IMF Executive Board Concludes 2011 Article IV Consultation with Kuwait

Public Information Notice (PIN) No. 11/93
July 19, 2011

Public Information Notices (PINs) form part of the IMF's efforts to promote transparency of the IMF's views and analysis of economic developments and policies. With the consent of the country (or countries) concerned, PINs are issued after Executive Board discussions of Article IV consultations with member countries, of its surveillance of developments at the regional level, of post-program monitoring, and of ex post assessments of member countries with longer-term program engagements. PINs are also issued after Executive Board discussions of general policy matters, unless otherwise decided by the Executive Board in a particular case.

On July 15, 2011, the Executive Board of the International Monetary Fund (IMF) concluded the Article IV consultation with Kuwait.1

Background

The 2011 consultation discussions were held against the backdrop of the second year of implementation of Kuwait’s Development Plan, recovery in non-oil economic activity, tension between government and parliament, regional unrest, and higher global oil prices.

Real Gross Domestic Product (GDP) growth in 2010 is estimated at 3.3 percent, comprising oil growth of 3.2 percent and non-oil growth of 3.4 percent. Activity has been driven mostly by an expansionary fiscal stance. Government Expenditure in Fiscal Year (FY)2010/11—excluding energy-related subsidies and recapitalization of social security—is estimated to have increased by 21½ percent. Half of this growth was attributed to the recent Amiri grant, which included a cash transfer of about $3,600 to each Kuwaiti citizen (equivalent to almost 3 percent of 2010 GDP) and free essential food items from February 2011 through March 2012. The increase in bank lending to the private sector was small, with higher lending of 3.3 percent to the productive sectors (industry, services, and trade) partially offset by a reduction in credit to the real estate and financial sectors.

Headline inflation increased in 2010, primarily due to higher international food prices. Average food inflation reached about 8.2 percent in 2010 (and 9.8 percent at end-April 2011), compared to 3.4 percent in 2009, but its impact on Kuwaiti citizens has been mitigated by the Amiri grant. Non-food inflation remains subdued at around 3.6 percent as of April 2011, reflecting moderate increases in rents. Similar to other countries in the region, the regional unrest has weighed down on stock market prices, which declined by over 8 percent in 2011 through May 25. At the same time, Kuwait has increased its oil production to assist in the effort to stabilize the global oil market.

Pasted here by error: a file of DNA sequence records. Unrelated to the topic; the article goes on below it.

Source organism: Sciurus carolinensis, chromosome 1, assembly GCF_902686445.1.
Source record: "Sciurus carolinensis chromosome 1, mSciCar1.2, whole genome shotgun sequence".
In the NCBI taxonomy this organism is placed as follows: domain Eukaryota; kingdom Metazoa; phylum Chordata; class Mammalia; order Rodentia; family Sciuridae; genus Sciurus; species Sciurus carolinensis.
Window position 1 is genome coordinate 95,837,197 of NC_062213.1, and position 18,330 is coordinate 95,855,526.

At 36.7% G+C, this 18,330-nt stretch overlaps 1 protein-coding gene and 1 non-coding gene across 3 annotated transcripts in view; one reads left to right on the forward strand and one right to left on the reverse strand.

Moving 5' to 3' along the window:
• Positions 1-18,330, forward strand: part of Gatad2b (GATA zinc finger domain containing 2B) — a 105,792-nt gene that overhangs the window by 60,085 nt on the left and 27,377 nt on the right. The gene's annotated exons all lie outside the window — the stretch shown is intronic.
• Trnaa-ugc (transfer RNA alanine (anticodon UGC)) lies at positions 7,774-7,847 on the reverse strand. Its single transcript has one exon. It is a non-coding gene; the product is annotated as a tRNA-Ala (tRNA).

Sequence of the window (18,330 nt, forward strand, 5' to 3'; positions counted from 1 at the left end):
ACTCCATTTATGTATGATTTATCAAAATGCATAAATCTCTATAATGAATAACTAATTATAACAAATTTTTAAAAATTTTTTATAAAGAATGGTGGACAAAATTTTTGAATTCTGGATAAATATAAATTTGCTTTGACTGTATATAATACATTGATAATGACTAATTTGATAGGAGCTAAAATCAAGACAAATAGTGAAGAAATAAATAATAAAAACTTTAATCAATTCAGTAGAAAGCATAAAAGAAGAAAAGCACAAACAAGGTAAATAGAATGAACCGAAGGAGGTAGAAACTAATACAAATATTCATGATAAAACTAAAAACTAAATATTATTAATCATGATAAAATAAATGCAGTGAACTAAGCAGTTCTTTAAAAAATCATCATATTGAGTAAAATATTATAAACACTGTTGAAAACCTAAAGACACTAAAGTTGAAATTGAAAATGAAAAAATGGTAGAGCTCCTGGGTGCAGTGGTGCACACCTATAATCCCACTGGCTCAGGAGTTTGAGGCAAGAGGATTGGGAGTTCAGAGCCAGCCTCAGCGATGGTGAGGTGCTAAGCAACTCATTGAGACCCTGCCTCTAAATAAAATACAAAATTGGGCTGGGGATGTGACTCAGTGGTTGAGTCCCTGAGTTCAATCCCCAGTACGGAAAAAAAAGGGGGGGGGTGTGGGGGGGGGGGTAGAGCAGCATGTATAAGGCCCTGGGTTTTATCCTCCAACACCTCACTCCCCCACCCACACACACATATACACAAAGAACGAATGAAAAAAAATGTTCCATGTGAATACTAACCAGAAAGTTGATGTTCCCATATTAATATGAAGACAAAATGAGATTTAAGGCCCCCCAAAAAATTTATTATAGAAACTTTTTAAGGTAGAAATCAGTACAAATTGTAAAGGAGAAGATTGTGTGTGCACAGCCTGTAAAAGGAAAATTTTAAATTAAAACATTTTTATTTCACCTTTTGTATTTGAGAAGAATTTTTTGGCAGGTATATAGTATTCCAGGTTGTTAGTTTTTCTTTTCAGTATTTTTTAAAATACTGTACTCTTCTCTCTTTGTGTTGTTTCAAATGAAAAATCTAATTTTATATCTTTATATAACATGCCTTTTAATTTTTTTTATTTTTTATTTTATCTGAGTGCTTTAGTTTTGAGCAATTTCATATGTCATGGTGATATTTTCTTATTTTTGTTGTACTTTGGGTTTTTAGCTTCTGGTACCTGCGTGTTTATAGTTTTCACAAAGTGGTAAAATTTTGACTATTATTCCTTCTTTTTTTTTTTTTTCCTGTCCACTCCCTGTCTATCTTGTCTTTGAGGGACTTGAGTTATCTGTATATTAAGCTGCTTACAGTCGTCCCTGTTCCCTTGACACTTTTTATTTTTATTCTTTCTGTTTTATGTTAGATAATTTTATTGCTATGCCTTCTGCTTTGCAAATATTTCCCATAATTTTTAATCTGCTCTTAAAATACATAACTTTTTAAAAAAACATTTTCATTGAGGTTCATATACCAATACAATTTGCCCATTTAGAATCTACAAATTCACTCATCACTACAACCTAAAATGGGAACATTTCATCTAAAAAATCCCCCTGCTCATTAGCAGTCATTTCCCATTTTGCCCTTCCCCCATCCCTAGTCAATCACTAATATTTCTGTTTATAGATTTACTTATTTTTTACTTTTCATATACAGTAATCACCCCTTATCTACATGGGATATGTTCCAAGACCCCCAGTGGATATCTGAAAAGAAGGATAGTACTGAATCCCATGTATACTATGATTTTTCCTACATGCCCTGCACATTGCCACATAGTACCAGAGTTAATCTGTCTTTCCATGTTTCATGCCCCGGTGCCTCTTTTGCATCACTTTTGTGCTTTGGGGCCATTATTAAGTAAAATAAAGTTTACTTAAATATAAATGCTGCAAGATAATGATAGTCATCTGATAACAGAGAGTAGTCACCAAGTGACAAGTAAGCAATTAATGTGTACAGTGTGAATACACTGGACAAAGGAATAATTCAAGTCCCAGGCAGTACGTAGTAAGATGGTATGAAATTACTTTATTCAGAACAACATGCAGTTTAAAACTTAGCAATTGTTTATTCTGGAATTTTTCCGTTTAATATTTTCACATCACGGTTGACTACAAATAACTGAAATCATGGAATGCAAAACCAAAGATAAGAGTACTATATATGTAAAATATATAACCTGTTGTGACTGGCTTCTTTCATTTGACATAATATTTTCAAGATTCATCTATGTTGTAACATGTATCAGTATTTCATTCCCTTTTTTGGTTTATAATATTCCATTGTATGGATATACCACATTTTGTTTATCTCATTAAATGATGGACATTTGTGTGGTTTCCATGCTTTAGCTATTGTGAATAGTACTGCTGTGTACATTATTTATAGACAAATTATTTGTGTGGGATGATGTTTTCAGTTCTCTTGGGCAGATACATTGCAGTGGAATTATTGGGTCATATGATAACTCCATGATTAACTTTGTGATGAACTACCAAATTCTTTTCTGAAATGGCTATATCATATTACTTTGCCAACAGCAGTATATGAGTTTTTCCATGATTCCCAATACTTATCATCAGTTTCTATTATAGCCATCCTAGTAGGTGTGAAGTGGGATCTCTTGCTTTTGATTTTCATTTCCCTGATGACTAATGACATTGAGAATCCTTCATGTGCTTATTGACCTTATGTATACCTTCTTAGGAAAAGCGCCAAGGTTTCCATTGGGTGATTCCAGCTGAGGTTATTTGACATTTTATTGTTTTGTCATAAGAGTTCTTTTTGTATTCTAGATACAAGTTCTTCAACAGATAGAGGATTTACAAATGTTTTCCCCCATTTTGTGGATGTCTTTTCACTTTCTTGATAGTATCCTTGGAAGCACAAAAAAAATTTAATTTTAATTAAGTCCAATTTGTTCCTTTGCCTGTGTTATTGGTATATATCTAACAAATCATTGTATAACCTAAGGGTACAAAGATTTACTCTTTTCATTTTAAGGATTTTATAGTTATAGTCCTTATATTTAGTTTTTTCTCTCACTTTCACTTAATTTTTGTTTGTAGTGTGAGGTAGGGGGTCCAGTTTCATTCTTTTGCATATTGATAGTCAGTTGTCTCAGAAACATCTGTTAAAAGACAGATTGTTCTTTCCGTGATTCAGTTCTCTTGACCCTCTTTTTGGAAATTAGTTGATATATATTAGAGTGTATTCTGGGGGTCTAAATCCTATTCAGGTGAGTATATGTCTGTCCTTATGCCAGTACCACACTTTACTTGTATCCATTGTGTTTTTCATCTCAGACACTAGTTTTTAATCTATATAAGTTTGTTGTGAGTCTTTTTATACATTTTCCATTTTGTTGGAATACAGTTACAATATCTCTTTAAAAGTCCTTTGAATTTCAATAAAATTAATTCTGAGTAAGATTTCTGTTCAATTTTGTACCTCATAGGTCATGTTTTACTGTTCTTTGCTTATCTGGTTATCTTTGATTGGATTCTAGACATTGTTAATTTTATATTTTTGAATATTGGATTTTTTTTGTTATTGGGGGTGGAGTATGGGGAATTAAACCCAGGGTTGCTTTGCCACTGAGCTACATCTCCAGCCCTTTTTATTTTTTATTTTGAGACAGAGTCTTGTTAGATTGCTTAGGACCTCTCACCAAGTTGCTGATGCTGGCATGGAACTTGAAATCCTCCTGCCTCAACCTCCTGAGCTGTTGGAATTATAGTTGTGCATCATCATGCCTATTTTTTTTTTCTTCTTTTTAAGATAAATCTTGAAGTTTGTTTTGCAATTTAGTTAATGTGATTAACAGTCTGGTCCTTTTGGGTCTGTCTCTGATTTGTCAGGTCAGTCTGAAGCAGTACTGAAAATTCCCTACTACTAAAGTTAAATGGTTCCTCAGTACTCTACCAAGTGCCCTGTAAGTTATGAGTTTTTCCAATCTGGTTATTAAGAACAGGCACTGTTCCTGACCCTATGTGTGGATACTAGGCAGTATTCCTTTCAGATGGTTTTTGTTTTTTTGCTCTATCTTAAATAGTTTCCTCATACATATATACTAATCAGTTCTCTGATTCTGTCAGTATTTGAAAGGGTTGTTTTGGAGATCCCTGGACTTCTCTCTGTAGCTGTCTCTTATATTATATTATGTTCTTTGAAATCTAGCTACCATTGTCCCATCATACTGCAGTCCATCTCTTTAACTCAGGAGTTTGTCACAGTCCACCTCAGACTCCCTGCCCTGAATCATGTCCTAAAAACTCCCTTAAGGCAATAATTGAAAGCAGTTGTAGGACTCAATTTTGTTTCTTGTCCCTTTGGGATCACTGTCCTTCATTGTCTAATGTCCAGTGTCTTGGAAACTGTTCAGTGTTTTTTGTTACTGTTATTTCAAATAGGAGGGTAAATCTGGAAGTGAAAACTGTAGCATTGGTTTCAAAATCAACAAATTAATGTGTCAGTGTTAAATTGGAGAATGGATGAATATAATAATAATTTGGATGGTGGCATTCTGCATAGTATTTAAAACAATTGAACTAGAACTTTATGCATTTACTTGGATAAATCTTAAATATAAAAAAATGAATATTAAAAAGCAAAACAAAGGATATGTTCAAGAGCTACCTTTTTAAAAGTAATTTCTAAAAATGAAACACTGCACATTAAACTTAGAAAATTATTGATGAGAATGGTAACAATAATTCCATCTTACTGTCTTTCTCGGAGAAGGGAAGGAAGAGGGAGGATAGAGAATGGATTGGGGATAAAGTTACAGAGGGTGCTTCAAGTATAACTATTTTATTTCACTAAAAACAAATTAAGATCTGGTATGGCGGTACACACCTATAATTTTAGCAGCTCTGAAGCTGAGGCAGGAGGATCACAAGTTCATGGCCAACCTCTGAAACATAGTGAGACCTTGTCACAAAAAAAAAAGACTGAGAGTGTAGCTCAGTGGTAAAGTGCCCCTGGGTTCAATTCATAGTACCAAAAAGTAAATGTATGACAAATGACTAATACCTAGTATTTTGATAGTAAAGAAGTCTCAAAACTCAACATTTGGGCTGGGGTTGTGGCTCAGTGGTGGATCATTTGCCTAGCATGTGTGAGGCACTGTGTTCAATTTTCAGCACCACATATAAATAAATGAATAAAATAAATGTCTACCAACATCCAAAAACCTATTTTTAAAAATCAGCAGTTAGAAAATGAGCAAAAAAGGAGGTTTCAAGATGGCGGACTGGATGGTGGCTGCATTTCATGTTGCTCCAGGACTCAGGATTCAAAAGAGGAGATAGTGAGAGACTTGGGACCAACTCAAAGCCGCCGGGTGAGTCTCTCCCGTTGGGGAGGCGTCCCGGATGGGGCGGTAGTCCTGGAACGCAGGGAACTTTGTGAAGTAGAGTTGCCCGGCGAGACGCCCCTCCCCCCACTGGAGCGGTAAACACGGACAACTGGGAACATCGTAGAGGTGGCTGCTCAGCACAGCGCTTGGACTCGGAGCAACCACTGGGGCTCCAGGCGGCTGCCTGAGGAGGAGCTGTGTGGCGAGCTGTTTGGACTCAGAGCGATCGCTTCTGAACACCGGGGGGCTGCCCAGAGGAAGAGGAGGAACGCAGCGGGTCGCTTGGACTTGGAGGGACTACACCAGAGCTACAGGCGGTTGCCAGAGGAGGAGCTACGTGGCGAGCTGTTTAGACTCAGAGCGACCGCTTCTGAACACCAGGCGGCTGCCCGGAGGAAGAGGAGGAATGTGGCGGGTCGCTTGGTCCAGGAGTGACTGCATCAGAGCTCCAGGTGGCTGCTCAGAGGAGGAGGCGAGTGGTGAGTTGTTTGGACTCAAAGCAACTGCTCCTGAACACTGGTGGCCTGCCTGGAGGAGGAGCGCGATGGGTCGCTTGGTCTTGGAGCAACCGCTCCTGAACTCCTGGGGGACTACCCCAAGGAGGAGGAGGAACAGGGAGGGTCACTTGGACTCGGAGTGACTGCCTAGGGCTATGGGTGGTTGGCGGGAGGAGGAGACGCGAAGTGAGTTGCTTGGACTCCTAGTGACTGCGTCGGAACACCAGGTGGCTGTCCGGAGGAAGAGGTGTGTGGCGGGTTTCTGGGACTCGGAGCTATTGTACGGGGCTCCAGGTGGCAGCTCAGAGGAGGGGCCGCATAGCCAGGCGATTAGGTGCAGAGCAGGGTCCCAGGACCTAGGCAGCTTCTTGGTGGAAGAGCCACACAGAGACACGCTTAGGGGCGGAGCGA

Banks’ profitability and capitalization have improved but the Investment Companies (ICs) sector continued to post losses. Profits of local banks increased by 70 percent in 2010 and the sector’s capital adequacy ratio increased to 19 percent in 2010 from 17 percent in 2009. ICs continued to struggle and posted losses on average in 2010—although at a lower level than average losses in 2009—and the debt restructuring of some ICs remains unresolved. The performance of the nonfinancial corporate sector has improved in 2010, notwithstanding the continued drag by the real estate sector.

Executive Board Assessment

Executive Directors noted that Kuwait’s economy has recovered from the impact of the global financial crisis on the back of a strong fiscal stimulus and an ambitious development plan. The outlook is however subject to external and internal risks and policy will need to be implemented flexibly in the period ahead. To secure sustainable broad-based growth and address the challenges ahead, Directors also stressed the need for further fiscal, financial, and institutional reforms.

Directors endorsed the currently accommodative mix of macroeconomic policies, but recommended that support be withdrawn if signs of overheating emerge. They agreed that the basket peg regime remains broadly appropriate and took note of the staff’s assessment that the exchange rate is broadly in line with medium-term fundamentals.

Directors considered that the authorities’ 2010–14 Development Plan rightly targets much needed investment, including in human capital, with a view to better preparing Kuwaiti nationals for private sector employment. They underscored the importance of implementing this plan carefully, with special regard to project viability, the business environment, and absorptive capacity, while avoiding the buildup of vulnerabilities in private sector’s balance sheets.

More broadly, Directors emphasized the importance of further reforms to improve the fiscal framework, reduce distortions, and ensure intergenerational equity in the sharing of oil wealth. Priority should be given to tax reforms, including the introduction of a value-added tax and a comprehensive income tax system, better targeted subsidies and social benefits, and a reallocation of public expenditure toward investment. A fiscal rule could also strengthen fiscal management.

Directors recognized important advances in financial sector stability. They welcomed improvements in banks profits and balance sheets and progress in implementing the recommendations of the 2010 Financial Sector Assessment Program. Directors cautioned, however, that many investment companies remained in fragile financial positions and urged the authorities to monitor their situation closely. In this regard, developing of a special resolution regime for financial institutions would facilitate efficient restructuring and exits. The effectiveness of financial oversight would also be boosted by further empowering the newly established Capital Market Authority and the adoption of a new AML/CFT law.